48. 48.
    Mills, G., Ching, J., See, L., Bechtel, B. and Foley, M. 2015. An introduction to the WUDAPT project. Proceedings of the 9th International Conference on Urban Climate, Toulouse, France (July): 20-24.Google Scholar
  49. 49.
    Gutman G, Ignatov A. The derivation of the green vegetation fraction from NOAA/AVHRR data for use in numerical weather prediction models. Int J Remote Sens. 1998;19(8):1533–43.CrossRefGoogle Scholar
  50. 50.
    Gerland P, Raftery AE, Ševčíková H, Li N, Gu D, Spoorenberg T, et al. World population stabilization unlikely this century. Science. 2014;346(6206):234–7.Google Scholar
  51. 51.
    Van Vuuren DP, Edmonds J, Kainuma M, Riahi K, Thomson A, Hibbard K, et al. The representative concentration pathways: an overview. Clim Chang. 2011;109:5–31.Google Scholar
  52. 52.
    Agarwal A, Babel MS, Maskey S, Shrestha S, Kawasaki A, Tripathi NK. Analysis of temperature projections in the Koshi River Basin, Nepal. Int J Climatol. 2016;36(1):266–79.CrossRefGoogle Scholar
  53. 53.
    Donat M, Alexander L, Yang H, Durre I, Vose R, Dunn R, et al. Updated analyses of temperature and precipitation extreme indices since the beginning of the twentieth century: the HadEX2 dataset. J Geophys Res-Atmos. 2013;118(5):2098–118.Google Scholar
  54. 54.
    Fischer E, Schär C. Consistent geographical patterns of changes in high-impact European heatwaves. Nat Geosci. 2010;3(6):398–403.CrossRefGoogle Scholar
  55. 55.
    Klein Tank A, Peterson T, Quadir D, Dorji S, Zou X, Tang H, Santhosh K, Joshi U, Jaswal A, Kolli R. 2006. Changes in daily temperature and precipitation extremes in central and south Asia. J Geophysic Res: Atmos 111(D16).Google Scholar
  56. 56.
    Sheikh M, Manzoor N, Ashraf J, Adnan M, Collins D, Hameed S, et al. Trends in extreme daily rainfall and temperature indices over South Asia. Int J Climatol. 2015;35(7):1625–37.Google Scholar
  57. 57.
    Vincent L, Aguilar E, Saindou M, Hassane A, Jumaux G, Roy D, Booneeady P, Virasami R, Randriamarolaza L, Faniriantsoa F. 2011. Observed trends in indices of daily and extreme temperature and precipitation for the countries of the western Indian Ocean, 1961–2008. J Geophysic Res: Atmos 116(D10).Google Scholar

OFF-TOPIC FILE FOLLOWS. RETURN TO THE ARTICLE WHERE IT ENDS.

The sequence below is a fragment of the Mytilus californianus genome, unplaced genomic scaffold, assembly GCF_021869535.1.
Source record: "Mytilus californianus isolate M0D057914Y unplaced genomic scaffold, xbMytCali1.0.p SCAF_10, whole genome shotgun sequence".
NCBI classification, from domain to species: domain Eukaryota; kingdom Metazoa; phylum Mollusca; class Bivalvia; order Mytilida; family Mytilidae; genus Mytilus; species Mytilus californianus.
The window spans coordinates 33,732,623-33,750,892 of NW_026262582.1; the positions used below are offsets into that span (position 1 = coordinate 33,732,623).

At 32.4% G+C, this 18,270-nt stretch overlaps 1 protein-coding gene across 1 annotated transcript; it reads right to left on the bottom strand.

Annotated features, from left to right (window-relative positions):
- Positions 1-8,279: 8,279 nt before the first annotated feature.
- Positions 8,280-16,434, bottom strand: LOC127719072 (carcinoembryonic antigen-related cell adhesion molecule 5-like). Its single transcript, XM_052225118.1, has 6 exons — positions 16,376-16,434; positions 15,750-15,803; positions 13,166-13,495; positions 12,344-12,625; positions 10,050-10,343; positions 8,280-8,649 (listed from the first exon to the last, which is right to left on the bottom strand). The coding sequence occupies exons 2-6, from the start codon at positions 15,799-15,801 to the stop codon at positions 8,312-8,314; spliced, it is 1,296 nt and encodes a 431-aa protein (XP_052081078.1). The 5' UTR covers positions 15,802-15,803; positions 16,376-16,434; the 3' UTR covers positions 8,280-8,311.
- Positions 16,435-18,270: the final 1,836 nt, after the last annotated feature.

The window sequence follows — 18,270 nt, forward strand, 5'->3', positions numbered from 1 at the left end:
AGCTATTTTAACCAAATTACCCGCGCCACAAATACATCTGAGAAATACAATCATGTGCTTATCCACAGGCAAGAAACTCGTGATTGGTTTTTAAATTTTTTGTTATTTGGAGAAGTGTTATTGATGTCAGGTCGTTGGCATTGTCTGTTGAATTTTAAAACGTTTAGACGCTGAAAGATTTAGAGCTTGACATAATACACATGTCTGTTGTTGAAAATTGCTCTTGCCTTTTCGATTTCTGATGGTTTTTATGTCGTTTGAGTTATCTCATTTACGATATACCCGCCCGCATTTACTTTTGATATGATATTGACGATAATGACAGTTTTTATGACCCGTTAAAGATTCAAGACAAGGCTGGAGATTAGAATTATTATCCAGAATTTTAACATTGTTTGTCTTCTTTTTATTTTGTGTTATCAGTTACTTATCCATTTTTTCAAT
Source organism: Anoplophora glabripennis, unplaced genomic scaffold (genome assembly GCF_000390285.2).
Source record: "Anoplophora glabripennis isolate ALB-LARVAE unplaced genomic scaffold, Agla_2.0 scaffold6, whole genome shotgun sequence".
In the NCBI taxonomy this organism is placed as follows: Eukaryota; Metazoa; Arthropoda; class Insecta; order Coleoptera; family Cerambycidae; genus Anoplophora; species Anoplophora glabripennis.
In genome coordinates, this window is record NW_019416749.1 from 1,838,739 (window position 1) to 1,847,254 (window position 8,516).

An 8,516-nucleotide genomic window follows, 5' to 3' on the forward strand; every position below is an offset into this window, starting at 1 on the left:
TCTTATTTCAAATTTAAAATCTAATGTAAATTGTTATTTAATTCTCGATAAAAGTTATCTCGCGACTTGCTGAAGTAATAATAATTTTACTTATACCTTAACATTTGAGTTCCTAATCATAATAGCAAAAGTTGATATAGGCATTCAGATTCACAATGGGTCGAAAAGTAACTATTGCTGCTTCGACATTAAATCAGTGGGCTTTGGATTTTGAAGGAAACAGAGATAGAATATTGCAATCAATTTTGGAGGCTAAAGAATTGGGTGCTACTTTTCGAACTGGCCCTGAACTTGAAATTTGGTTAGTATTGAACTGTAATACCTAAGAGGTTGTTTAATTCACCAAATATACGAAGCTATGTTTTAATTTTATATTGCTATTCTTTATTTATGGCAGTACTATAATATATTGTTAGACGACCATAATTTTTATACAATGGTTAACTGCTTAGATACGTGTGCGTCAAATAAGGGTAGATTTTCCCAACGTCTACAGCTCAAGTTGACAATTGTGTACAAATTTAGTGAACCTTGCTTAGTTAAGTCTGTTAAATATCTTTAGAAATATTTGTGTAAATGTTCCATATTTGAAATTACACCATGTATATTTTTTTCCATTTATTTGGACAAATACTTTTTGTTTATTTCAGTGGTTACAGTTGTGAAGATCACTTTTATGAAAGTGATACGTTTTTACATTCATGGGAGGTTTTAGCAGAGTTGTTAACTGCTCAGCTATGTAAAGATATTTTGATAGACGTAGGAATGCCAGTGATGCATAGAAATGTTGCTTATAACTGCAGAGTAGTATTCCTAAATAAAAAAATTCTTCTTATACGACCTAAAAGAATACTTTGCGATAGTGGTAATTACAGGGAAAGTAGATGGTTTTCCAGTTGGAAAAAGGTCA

58. 58.
    McCarthy MP, Harpham C, Goodess CM, Jones PD. Simulating climate change in UK cities using a regional climate model, HadRM3. Int J Climatol. 2012;32(12):1875–88.CrossRefGoogle Scholar
  59. 59.
    Oleson K. Contrasts between urban and rural climate in CCSM4 CMIP5 climate change scenarios. J Clim. 2012;25(5):1390–412.CrossRefGoogle Scholar
  60. 60.
    Lemonsu A, Viguie V, Daniel M, Masson V. Vulnerability to heat waves: impact of urban expansion scenarios on urban heat island and heat stress in Paris (France). Urban Climate. 2015;14:586–605.CrossRefGoogle Scholar
  61. 61.
    Hamdi R, Giot O, De Troch R, Deckmyn A, Termonia P. Future climate of Brussels and Paris for the 2050s under the A1B scenario. Urban Clim. 2015;12:160–82.CrossRefGoogle Scholar
  62. 62.
    Son J-Y, Lee J-T, Gb A, Bell ML. The impact of heat waves on mortality in seven major cities in Korea. Environ Health Perspect. 2012;120(4):566–71.CrossRefGoogle Scholar
  63. 63.
    Anderson BG, Bell ML. Weather-related mortality: how heat, cold, and heat waves affect mortality in the United States. Epidemiology (Cambridge Mass). 2009;20(2):205.CrossRefGoogle Scholar
  64. 64.
    Díaz J, Jordan A, Garcia R, López C, Alberdi J, Hernández E, et al. Heat waves in Madrid 1986–1997: effects on the health of the elderly. Int Arch Occup Environ Health. 2002;75(3):163–70.Google Scholar
  65. 65.
    Jhajharia D, Shrivastava S, Sarkar D, Sarkar S. Temporal characteristics of pan evaporation trends under the humid conditions of northeast India. Agric For Meteorol. 2009;149(5):763–70.CrossRefGoogle Scholar

Copyright information

© The New York Academy of Medicine 2018

Authors and Affiliations

  1. 1.National Institute of Urban Affairs (NIUA)DelhiIndia
  2. 2.Vlaamse instelling voor technologisch onderzoek (VITO)MolBelgium

Personalised recommendations